Beyond Brushstrokes

Sudden fame is a like an intense fever. Its symptoms vary from vertigo, dizzy spells to blurred vision and breathlessness. The perception and depth of field alter as the cranium swells beyond normal proportion.
Some people are afflicted by celebrity blindness, deafness, numbness and selective amnesia. They forget who they once were, and who were their old friends. They are impressed by new shiny ones (who may only be opportunists and fair-weather users).
Victor Hugo once wrote, “Popularity? It’s glory’s small change.”
When a new star shoots up from the shadows of obscurity to the dazzling limelight, he develops an attitude. The narcissistic syndrome “I, me, myself” overshadows whatever good qualities he may possess. He sees, hears and remembers nothing and nobody but himself.
Not a few individuals become thoroughly self-absorbed — to the exclusion of other people. Obsessed with projecting a glossy image, the new star attempts to reinvent himself or enhance his packaging. In extreme cases, his personal story is sometimes edited and embellished to include some minor details such as nonexistent medals, awards. Significant events in the past may have been “altered” to the point that history is told in a different perspective. In the recent past, this expert manipulation of the truth has been embellished or suppressed to favor the various stars. Whatever is conveniently packaged can be convincing to the innocent or gullible public.
In politics and showbiz, fame and immense popularity come at a high price. The ego gets a tremendous boost but there are corresponding psychic losses. The lack of privacy and the eventual loss of equilibrium and sense of balance.
The degree of arrogance or pompousness is determined by a simple formula. Roughly interpreted, the altitude of one’s flight of fancy and delusion would be equivalent to the number of levels (or classes) one has climbed.
Speed accelerates this self-inflation process. The star tends to think of himself as better than his peers, colleagues and rivals.
In keeping with the new status and self-aggrandized persona, he demands recognition, respect, deference or sycophancy.
Woe to the lesser mortals and underlings who cannot keep up with him. The height, speed and breath of a new star’s instant expansion and fame have a transforming or distorting effect.
When people do not immediately recognize him, the star temper flares.
“Don’t you know who I am?”
The infamous line is uttered by the arriviste who thinks that he deserves instant recognition and special attention, preferential treatment — in restaurants, airport terminals, hotels, public places where there is an audience.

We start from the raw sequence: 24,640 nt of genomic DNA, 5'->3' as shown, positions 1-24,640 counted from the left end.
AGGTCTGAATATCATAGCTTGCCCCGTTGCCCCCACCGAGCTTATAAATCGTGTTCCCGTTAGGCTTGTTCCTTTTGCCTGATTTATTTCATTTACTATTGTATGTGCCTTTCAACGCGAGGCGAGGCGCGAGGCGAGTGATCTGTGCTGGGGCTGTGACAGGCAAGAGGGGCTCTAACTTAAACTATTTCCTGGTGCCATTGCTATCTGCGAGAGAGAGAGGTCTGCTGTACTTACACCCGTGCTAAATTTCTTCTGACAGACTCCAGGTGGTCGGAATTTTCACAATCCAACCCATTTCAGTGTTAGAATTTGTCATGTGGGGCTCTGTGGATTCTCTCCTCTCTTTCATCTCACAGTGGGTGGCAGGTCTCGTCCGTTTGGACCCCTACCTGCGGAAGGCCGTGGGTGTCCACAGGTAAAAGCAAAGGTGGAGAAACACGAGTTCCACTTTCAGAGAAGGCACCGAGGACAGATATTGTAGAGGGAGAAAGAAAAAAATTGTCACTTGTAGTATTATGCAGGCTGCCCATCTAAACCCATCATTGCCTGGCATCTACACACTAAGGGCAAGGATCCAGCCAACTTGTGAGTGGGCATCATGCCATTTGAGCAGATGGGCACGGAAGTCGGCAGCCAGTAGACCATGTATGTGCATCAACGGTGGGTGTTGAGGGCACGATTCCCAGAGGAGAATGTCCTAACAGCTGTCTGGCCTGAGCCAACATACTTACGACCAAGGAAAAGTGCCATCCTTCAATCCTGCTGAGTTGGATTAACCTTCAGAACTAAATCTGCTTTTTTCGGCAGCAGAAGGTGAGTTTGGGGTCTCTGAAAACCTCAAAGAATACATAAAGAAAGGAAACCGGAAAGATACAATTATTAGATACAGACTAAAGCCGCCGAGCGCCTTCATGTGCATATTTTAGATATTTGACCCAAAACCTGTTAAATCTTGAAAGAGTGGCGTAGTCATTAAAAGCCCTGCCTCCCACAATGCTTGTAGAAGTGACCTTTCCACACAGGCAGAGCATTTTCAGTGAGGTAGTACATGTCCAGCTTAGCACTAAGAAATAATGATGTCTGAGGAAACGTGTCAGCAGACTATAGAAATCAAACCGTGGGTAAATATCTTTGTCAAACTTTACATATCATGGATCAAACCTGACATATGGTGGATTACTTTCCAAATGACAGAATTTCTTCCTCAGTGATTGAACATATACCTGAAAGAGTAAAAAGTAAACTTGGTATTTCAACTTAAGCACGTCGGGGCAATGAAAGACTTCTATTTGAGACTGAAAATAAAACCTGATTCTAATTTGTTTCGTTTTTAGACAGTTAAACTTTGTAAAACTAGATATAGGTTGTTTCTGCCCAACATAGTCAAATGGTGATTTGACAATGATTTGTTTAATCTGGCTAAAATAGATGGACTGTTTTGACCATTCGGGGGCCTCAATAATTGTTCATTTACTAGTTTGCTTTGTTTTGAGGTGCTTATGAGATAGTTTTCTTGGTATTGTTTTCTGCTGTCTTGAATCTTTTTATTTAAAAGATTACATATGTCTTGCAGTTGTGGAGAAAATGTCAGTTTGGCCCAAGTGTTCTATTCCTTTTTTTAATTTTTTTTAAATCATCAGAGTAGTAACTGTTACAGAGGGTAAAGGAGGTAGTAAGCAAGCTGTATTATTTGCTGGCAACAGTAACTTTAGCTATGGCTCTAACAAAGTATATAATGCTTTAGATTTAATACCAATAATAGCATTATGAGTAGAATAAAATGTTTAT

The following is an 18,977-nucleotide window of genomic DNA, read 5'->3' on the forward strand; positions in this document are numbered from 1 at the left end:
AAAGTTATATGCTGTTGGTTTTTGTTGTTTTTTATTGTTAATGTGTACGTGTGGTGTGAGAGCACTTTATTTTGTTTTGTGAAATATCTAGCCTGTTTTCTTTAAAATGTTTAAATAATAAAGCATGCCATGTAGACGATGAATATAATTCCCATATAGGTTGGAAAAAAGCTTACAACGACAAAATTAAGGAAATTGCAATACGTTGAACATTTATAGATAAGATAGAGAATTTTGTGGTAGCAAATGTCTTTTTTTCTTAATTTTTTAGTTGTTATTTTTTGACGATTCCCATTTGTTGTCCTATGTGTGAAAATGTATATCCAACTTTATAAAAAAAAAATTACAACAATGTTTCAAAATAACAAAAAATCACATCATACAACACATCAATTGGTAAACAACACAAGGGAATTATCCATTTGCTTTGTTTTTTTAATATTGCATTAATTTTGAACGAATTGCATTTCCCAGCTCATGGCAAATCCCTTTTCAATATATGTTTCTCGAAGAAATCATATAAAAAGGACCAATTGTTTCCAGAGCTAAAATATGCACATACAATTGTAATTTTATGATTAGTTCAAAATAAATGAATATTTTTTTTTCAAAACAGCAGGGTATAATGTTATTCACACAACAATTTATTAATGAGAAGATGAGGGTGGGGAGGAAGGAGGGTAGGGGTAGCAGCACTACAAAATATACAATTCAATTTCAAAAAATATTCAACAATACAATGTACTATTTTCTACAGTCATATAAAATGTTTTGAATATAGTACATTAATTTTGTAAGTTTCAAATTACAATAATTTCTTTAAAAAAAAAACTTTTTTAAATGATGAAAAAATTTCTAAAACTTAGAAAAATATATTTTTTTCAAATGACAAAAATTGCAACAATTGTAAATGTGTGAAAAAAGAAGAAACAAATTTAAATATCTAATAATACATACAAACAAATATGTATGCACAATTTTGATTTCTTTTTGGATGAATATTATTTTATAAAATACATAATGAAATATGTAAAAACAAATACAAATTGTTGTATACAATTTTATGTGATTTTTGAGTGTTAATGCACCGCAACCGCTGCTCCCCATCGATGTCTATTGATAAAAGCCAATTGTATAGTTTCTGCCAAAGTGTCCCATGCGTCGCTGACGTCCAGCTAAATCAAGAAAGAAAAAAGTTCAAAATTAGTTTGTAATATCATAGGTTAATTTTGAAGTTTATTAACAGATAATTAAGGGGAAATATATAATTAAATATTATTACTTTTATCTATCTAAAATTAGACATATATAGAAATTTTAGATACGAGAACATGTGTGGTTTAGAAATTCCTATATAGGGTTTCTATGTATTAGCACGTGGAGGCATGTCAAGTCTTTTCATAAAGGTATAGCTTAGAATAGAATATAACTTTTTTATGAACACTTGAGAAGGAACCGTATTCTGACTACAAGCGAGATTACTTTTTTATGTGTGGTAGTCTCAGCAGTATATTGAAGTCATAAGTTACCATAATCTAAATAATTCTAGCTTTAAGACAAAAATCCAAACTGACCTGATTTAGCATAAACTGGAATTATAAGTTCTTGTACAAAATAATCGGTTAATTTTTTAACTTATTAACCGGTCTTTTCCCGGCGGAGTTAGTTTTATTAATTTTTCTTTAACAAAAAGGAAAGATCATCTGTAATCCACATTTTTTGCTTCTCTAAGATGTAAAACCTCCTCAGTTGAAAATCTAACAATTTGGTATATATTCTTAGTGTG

Newly elected or appointed officials change when they assume a position of power. Just like film and movie stars, they expect special favors, extra courtesies, freebies as a matter of fact, as their right and privilege.
Supercilious stars intimidate others when they can get their way.
At the gate of an exclusive village, a visiting politician hollered at the guard when his limousine was not allowed to pass late at night. The policy of “no sticker, no entry” was being enforced. However, the star expected to be exempted because of his title and position.
When the star was stopped, he said, “Don’t you know who I am?”
He called his bodyguards to berate the guard. Later, he had him picked up and brought to the station. This incident was seen on CCTV. It was a tasteless, petty show of arrogance and power.
One interesting anecdote reveals the main difference between one who is important and one who is trying to look important.
A distinguished government official had an impromptu but unpleasant encounter with the officer of an exclusive club. The officer was shouting at a driver for a minor offense. The official (who was the boss of the driver concerned) intervened and offered to correct his driver.
The club officer imperiously asked, “Are you a member?” The official replied, “Yes.” Then he identified himself and his position in the judiciary.
The club officer did not recognize the low-key official and pompously asked, “Don’t you know who I am?” He stated his name and boasted his exalted position. “Remember, the name is _____!”
The unassuming official quietly replied, “I know your father and grandfather. And I am honored to have been associated with them.”
That gesture is what can be described as “Class.”
An avid observer of the social scene commented, “If one has to ask another person, ‘Don’t you know who I am?’ It means that the other does not!” The person asking is not recognizable or is unknown to others.
There is a story about the famous award-winning actor Gregory Peck and his friend who could not find a table at a crowded restaurant. “Tell them who you are,” urged the companion, hoping to get VIP treatment.
“If you have to tell them who you are,” Gregory Peck reasoned, “you aren’t anybody.”
Maria Victoria Rufino is an artist, writer and businesswoman. She is president and executive producer of Maverick Productions.